The in-town sample rooms were run by some more familiar Naperville names. We talked last time about Jacob Keller, who, yes, is related to Ron Keller of the Municipal Band. He started with a sample room, expanded his business with a hotel on Washington Street, and then returned to his original location with a scaled-down hotel and sample room establishment.  

Hotels in Holland’s Directory

Kate Gingold Host 0 76 Article rating: No rating

The 1886 Holland’s Directory lists three hotels in Naperville: American House, Pre-Emption House, and Washington House. All of them were on Main Street, just a stone’s throw from each other. 

Jacob Keller emigrated from Germany to Naperville in 1851 and, at first, worked for Stenger Brewery. He eventually became a saloonkeeper on Main Street around 1867, but he had grander plans.  In 1872, he built a hotel on the northeast corner of Washington Street and Jefferson Avenue which he called, naturally, Washington House. According to Holland’s, it was a “fine brick building,” but “this, not being to his mind, he sold, at a great sacrifice, in 1872." Keller moved his business back to the Main Street location in 1879, keeping the name, Washington House. The hotel was also designated as the township polling place.


American House was started by B. F. Russell in 1875 as an addition to the livery business he had been running since 1869. Russell’s livery offered ten horses and twelve different kinds of wagons for customers to rent and provided his hotel with a particular advantage in transportation. As a bonus for American House guests, Russell ferried travelers to and from the train station for free. He also ran a taxi-type service to “carry citizens to any part of the village for ten cents.”

The Pre-Emption House had the oldest history. It was originally built in 1834 by George Laird and had a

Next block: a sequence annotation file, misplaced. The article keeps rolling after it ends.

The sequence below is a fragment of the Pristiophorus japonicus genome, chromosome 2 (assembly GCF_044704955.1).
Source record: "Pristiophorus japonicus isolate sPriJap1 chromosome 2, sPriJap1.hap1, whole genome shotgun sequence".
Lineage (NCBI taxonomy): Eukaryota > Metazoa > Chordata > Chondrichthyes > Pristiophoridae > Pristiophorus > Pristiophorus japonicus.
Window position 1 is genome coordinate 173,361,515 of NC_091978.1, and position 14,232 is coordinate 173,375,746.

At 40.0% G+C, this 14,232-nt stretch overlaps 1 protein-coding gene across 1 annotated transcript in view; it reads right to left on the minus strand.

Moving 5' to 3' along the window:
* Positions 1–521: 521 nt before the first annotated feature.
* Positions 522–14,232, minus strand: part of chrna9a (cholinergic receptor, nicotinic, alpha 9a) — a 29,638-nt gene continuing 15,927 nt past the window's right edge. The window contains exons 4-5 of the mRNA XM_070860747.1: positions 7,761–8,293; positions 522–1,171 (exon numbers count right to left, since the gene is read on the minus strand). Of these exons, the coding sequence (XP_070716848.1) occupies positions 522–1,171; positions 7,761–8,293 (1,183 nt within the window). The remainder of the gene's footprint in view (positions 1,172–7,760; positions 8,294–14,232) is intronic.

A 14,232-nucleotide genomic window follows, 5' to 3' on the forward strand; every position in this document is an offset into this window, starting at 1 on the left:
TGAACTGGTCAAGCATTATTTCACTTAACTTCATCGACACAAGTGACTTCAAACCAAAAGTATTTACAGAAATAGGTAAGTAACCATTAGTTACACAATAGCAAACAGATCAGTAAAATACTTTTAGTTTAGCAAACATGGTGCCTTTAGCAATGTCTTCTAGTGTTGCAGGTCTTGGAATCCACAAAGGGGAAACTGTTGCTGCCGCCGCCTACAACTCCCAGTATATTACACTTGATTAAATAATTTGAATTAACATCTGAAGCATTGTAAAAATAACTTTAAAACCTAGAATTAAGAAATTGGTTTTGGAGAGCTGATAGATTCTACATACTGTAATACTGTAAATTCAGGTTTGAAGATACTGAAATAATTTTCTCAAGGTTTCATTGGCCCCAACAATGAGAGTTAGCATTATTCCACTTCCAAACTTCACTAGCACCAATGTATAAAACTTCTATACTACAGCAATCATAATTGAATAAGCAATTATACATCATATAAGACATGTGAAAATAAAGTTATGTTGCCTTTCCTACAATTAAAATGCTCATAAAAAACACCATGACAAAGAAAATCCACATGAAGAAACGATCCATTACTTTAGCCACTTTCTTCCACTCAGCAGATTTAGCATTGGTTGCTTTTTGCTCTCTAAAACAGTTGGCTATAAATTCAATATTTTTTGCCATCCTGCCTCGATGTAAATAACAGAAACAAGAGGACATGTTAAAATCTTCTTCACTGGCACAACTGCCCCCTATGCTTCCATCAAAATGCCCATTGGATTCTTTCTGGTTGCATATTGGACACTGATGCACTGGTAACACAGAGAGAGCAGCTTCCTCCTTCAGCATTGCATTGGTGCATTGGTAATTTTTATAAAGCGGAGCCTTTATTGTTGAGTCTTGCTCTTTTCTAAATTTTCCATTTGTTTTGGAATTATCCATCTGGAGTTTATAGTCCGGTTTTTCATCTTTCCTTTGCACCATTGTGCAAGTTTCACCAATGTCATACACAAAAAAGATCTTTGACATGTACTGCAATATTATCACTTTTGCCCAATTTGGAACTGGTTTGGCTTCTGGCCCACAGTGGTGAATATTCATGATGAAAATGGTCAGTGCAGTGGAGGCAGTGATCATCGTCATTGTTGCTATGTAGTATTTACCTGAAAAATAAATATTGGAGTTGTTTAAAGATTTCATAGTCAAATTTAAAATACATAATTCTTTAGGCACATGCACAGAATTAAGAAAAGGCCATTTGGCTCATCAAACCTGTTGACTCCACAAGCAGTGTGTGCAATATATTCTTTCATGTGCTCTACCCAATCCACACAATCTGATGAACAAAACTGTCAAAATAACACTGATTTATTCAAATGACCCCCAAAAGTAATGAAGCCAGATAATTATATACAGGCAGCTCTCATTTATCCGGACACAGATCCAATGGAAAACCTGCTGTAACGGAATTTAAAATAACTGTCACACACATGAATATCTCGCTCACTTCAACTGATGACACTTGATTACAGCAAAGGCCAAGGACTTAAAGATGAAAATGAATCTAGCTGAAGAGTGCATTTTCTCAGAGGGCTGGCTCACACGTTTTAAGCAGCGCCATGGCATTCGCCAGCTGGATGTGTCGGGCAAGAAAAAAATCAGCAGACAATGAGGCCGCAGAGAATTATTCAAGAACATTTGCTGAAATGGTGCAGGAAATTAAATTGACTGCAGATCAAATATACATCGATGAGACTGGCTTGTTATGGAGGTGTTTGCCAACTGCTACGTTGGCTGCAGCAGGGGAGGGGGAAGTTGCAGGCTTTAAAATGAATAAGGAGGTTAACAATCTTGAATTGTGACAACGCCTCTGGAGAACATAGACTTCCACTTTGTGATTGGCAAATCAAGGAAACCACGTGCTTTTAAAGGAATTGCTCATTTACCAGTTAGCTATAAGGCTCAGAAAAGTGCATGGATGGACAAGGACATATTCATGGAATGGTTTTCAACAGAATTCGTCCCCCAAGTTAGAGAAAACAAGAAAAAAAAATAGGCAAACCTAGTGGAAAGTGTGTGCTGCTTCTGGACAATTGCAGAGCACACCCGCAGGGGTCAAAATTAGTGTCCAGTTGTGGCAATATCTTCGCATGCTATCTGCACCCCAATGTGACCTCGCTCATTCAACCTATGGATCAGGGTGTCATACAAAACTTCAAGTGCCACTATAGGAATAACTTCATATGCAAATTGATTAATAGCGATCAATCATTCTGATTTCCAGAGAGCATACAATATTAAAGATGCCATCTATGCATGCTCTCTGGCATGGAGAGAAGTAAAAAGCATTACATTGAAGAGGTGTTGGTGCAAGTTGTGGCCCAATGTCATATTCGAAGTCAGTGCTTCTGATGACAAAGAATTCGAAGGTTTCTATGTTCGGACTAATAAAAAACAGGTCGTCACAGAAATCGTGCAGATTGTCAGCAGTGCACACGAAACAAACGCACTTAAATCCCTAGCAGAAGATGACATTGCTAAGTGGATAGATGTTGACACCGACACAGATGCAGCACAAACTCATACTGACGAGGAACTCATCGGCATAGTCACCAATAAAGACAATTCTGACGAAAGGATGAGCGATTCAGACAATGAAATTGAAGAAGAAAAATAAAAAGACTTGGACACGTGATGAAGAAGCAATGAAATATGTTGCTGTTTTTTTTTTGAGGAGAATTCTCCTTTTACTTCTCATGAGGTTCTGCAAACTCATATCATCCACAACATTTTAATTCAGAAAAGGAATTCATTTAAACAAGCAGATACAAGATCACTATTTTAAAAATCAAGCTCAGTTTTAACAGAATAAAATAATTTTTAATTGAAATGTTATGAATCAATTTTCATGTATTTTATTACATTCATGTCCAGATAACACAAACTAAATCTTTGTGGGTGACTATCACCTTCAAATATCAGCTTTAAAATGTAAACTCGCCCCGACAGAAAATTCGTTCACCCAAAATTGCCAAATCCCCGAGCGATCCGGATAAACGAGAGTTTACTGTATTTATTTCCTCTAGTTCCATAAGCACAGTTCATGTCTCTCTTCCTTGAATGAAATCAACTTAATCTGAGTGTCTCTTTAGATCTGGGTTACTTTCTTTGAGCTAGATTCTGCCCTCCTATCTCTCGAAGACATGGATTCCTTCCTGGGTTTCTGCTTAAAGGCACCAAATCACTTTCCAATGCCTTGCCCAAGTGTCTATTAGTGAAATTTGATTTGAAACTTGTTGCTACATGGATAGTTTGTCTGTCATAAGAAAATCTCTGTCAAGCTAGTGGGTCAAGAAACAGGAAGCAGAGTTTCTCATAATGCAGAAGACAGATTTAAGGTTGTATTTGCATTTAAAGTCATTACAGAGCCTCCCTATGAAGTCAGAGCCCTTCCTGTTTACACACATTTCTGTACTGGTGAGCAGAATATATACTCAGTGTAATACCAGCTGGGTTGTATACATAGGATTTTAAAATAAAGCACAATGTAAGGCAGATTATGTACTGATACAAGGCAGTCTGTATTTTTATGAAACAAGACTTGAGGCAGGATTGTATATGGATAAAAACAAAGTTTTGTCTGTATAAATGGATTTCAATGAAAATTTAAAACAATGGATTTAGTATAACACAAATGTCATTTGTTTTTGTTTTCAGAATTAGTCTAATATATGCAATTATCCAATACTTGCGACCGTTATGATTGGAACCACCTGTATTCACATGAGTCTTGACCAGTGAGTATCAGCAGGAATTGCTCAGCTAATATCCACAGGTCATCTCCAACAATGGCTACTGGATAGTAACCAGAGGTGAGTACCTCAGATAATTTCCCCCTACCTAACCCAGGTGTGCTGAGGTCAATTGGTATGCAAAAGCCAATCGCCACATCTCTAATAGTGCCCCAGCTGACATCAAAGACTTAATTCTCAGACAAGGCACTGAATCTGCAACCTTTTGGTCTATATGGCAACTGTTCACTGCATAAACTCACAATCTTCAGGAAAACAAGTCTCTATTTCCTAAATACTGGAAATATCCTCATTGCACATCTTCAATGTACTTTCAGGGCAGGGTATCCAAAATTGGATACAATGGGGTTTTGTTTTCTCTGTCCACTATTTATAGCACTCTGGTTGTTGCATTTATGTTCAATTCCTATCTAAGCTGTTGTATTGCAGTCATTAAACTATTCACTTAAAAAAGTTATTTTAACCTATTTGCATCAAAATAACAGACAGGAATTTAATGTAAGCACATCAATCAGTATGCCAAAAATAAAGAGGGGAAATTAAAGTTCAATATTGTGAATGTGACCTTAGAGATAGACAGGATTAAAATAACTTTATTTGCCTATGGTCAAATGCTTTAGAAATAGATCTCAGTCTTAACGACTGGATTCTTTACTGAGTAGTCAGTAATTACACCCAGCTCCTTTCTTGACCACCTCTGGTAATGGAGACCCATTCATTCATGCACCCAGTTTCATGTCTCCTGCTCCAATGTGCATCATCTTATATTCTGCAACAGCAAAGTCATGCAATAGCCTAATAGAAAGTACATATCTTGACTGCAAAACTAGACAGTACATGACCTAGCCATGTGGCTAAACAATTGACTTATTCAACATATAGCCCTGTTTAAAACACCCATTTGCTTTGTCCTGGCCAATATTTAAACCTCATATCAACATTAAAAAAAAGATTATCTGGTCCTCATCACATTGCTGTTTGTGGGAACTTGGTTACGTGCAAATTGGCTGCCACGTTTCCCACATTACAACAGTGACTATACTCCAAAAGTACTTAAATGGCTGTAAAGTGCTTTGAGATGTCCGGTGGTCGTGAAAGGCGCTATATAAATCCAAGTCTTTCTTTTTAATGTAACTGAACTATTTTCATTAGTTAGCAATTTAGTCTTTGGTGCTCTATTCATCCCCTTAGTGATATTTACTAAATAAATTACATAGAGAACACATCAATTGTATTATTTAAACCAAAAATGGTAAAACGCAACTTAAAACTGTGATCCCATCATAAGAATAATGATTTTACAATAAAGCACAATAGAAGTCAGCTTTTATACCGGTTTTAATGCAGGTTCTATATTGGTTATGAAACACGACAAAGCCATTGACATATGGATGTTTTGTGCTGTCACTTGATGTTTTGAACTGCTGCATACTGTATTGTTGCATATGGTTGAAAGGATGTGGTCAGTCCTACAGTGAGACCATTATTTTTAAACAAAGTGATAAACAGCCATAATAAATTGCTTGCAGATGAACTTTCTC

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Using Tech for Book Marketing

Don and Kate Gingold

 

Kate and husband Don have been building websites since 1996 for all sorts of clients, including authors.

As the Internet has evolved, producing books and marketing them has become much more complicated. Whether traditionally-published or self-published, authors today need to know their way around websites, blogging, social media and other online marketing tools.

Kate regularly writes about online marketing for Sprocket Websites and provides tips and techniques for entrepreneurs, small- to medium-business owners and not-for-profit directors. Since being an author today is not really different from being an entrepreneur with a small business, most of those tips are just as useful to authors.

Frequently Kate also writes about tips specific to authors, some of which are available here.

The Sprocket Report

The Sprocket Report is published every other week with Internet marketing tips, tools and techniques. The archive features articles from 2011 up to the present. You are welcome to read how business owners are using technology to market themselves and apply those tips to your author business.